Where do you draw the line between open honesty and just being a nag?
Perhaps you have experienced this scenario with your significant other:
"What do you think of dinner, honey?" you ask happily, mentally patting yourself on the back for preparing a gourmet dinner that turned out just like the recipe you saw on Pinterest.
He (on the other hand) doesn't seem all that impressed. "It's okay," he mumbles. "The sauce on the meat tastes a little something. What did you do to the steak? I'm not a big fan of vegetables without cheese to cover them up. I need the steak sauce ... can you scrap this stuff off the meat? Why do we have these little things on the napkins?"
You're crushed for not receiving validation for the time and effort it took to put together a romantic dinner, sensing a serious pouting attack surfacing. "Can't you just try it?" you whine immediately. "I spent two hours fixing this feast just for you."
He sniffs at the meal with a twisted expression on his face. "Hey, isn't there some of that meatloaf from last night left over?" he says. "I'll eat that instead."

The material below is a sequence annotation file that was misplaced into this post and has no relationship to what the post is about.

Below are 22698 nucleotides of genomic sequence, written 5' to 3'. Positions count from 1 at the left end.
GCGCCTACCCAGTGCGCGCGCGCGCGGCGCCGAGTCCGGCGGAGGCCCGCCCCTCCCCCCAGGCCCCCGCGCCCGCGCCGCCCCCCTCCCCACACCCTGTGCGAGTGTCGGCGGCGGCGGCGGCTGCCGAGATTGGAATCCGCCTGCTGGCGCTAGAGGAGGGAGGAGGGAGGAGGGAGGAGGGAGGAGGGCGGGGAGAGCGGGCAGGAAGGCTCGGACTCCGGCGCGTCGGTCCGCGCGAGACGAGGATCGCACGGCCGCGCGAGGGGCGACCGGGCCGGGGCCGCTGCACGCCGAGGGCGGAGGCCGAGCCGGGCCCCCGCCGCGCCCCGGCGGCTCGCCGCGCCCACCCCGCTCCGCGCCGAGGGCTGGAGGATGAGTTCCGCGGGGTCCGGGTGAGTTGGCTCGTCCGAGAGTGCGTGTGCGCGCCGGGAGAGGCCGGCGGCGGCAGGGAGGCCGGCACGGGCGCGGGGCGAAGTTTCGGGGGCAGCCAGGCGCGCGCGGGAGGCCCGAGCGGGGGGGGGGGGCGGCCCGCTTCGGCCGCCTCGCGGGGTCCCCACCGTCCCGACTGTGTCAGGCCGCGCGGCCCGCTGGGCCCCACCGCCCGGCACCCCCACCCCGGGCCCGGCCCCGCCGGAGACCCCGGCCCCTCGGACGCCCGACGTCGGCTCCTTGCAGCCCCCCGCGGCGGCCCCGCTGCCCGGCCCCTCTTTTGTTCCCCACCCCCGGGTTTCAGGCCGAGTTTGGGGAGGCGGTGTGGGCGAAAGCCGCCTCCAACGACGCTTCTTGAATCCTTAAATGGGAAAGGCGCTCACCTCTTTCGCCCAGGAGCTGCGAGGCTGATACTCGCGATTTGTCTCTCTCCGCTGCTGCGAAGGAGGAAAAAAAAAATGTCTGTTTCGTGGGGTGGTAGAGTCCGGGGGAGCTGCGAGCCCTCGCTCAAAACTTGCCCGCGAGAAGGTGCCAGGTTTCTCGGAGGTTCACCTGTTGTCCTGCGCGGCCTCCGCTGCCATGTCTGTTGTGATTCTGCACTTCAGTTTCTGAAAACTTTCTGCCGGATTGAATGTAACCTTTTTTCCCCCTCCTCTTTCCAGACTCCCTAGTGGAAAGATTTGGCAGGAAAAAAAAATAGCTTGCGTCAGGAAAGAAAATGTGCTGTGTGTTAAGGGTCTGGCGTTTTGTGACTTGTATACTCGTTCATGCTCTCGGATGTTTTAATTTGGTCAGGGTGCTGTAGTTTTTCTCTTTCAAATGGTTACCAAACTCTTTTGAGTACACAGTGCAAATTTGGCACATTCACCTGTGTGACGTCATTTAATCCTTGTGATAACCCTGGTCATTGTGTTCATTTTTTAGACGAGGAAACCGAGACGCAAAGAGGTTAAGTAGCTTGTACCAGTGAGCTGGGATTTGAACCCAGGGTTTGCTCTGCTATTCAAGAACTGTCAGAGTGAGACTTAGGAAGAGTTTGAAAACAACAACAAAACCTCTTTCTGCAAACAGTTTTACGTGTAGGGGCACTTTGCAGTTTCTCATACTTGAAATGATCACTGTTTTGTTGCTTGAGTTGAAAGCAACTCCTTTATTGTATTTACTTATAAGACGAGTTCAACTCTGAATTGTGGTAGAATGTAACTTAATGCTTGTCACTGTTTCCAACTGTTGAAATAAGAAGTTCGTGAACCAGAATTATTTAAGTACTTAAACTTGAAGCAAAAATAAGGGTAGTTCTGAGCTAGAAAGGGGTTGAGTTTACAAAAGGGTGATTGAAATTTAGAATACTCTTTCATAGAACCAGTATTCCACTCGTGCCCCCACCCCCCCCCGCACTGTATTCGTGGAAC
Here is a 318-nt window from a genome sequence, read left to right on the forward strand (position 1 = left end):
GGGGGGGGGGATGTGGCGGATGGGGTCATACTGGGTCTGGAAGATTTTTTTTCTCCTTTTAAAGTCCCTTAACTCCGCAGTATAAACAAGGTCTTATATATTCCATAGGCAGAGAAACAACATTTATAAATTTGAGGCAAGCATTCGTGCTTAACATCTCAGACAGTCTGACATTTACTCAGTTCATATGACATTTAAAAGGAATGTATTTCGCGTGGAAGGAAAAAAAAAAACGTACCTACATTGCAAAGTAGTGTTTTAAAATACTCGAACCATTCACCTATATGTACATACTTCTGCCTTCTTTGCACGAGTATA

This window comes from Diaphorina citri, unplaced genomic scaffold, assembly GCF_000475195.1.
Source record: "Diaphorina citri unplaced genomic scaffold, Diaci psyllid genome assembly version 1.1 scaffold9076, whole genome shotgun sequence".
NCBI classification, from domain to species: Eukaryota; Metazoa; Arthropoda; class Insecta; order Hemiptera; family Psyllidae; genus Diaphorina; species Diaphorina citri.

You throw your hands up in the air, moaning exasperatedly, "I can never do anything right!" (You think to yourself that the silent treatment and slamming of cabinets and doors should show him how hurt and angry you are.)
Meanwhile, he's left at the dinner table — clueless. "Are you mad or something?"
Granted, your guy may not be this unobservant, however, if you've been in a committed relationship for any given amount of time, you know similar situations arise. It is important to remember that expressing feelings about something that makes your unhappy is not a reflection of your value in the relationship nor is it a barometer for his love for you. The best couples cultivate an atmosphere of sharing both positive and negative feelings, which many times is easier said than done. Keep reading...
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